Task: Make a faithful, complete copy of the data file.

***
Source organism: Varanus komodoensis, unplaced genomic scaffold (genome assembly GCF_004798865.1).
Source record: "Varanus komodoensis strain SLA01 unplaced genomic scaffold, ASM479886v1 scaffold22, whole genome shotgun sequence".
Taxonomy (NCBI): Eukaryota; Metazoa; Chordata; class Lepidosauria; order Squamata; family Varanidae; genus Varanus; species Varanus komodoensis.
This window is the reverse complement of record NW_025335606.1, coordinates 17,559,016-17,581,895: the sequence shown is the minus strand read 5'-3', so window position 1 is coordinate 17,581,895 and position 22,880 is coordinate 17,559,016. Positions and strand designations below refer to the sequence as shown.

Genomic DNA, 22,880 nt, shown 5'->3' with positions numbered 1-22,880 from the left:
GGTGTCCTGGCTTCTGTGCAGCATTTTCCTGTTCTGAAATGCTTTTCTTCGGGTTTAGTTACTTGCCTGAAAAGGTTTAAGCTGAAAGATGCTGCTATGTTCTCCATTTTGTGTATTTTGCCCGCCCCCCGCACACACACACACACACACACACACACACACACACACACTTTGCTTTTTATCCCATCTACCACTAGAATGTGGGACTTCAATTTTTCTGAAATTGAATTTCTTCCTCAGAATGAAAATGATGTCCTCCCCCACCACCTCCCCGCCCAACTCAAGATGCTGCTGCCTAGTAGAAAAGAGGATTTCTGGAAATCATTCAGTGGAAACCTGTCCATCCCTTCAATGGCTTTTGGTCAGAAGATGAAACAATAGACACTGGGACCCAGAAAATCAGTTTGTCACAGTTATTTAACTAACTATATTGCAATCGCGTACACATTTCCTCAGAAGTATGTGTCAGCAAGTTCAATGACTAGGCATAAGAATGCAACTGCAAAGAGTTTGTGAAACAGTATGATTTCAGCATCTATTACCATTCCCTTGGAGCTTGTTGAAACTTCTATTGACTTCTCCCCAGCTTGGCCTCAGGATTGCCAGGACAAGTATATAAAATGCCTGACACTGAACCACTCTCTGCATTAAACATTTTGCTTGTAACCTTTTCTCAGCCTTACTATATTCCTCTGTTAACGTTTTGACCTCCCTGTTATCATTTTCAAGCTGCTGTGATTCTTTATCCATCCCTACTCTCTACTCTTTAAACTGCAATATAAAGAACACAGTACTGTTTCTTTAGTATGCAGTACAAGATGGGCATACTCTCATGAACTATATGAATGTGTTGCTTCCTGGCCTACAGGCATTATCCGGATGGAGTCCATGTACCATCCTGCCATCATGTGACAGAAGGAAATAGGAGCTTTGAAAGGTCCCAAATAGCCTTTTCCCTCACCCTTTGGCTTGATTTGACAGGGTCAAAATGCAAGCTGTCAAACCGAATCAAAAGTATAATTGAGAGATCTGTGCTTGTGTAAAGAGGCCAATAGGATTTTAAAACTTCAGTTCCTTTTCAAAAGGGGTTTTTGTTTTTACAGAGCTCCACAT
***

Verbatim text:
Source organism: Varanus komodoensis, unplaced genomic scaffold (genome assembly GCF_004798865.1).
Source record: "Varanus komodoensis strain SLA01 unplaced genomic scaffold, ASM479886v1 scaffold22, whole genome shotgun sequence".
Taxonomy (NCBI): Eukaryota; Metazoa; Chordata; class Lepidosauria; order Squamata; family Varanidae; genus Varanus; species Varanus komodoensis.
This window is the reverse complement of record NW_025335606.1, coordinates 17,559,016-17,581,895: the sequence shown is the minus strand read 5'-3', so window position 1 is coordinate 17,581,895 and position 22,880 is coordinate 17,559,016. Positions and strand designations below refer to the sequence as shown.

Genomic DNA, 22,880 nt, shown 5'->3' with positions numbered 1-22,880 from the left:
GGTGTCCTGGCTTCTGTGCAGCATTTTCCTGTTCTGAAATGCTTTTCTTCGGGTTTAGTTACTTGCCTGAAAAGGTTTAAGCTGAAAGATGCTGCTATGTTCTCCATTTTGTGTATTTTGCCCGCCCCCCGCACACACACACACACACACACACACACACACACACACACTTTGCTTTTTATCCCATCTACCACTAGAATGTGGGACTTCAATTTTTCTGAAATTGAATTTCTTCCTCAGAATGAAAATGATGTCCTCCCCCACCACCTCCCCGCCCAACTCAAGATGCTGCTGCCTAGTAGAAAAGAGGATTTCTGGAAATCATTCAGTGGAAACCTGTCCATCCCTTCAATGGCTTTTGGTCAGAAGATGAAACAATAGACACTGGGACCCAGAAAATCAGTTTGTCACAGTTATTTAACTAACTATATTGCAATCGCGTACACATTTCCTCAGAAGTATGTGTCAGCAAGTTCAATGACTAGGCATAAGAATGCAACTGCAAAGAGTTTGTGAAACAGTATGATTTCAGCATCTATTACCATTCCCTTGGAGCTTGTTGAAACTTCTATTGACTTCTCCCCAGCTTGGCCTCAGGATTGCCAGGACAAGTATATAAAATGCCTGACACTGAACCACTCTCTGCATTAAACATTTTGCTTGTAACCTTTTCTCAGCCTTACTATATTCCTCTGTTAACGTTTTGACCTCCCTGTTATCATTTTCAAGCTGCTGTGATTCTTTATCCATCCCTACTCTCTACTCTTTAAACTGCAATATAAAGAACACAGTACTGTTTCTTTAGTATGCAGTACAAGATGGGCATACTCTCATGAACTATATGAATGTGTTGCTTCCTGGCCTACAGGCATTATCCGGATGGAGTCCATGTACCATCCTGCCATCATGTGACAGAAGGAAATAGGAGCTTTGAAAGGTCCCAAATAGCCTTTTCCCTCACCCTTTGGCTTGATTTGACAGGGTCAAAATGCAAGCTGTCAAACCGAATCAAAAGTATAATTGAGAGATCTGTGCTTGTGTAAAGAGGCCAATAGGATTTTAAAACTTCAGTTCCTTTTCAAAAGGGGTTTTTGTTTTTACAGAGCTCCACAT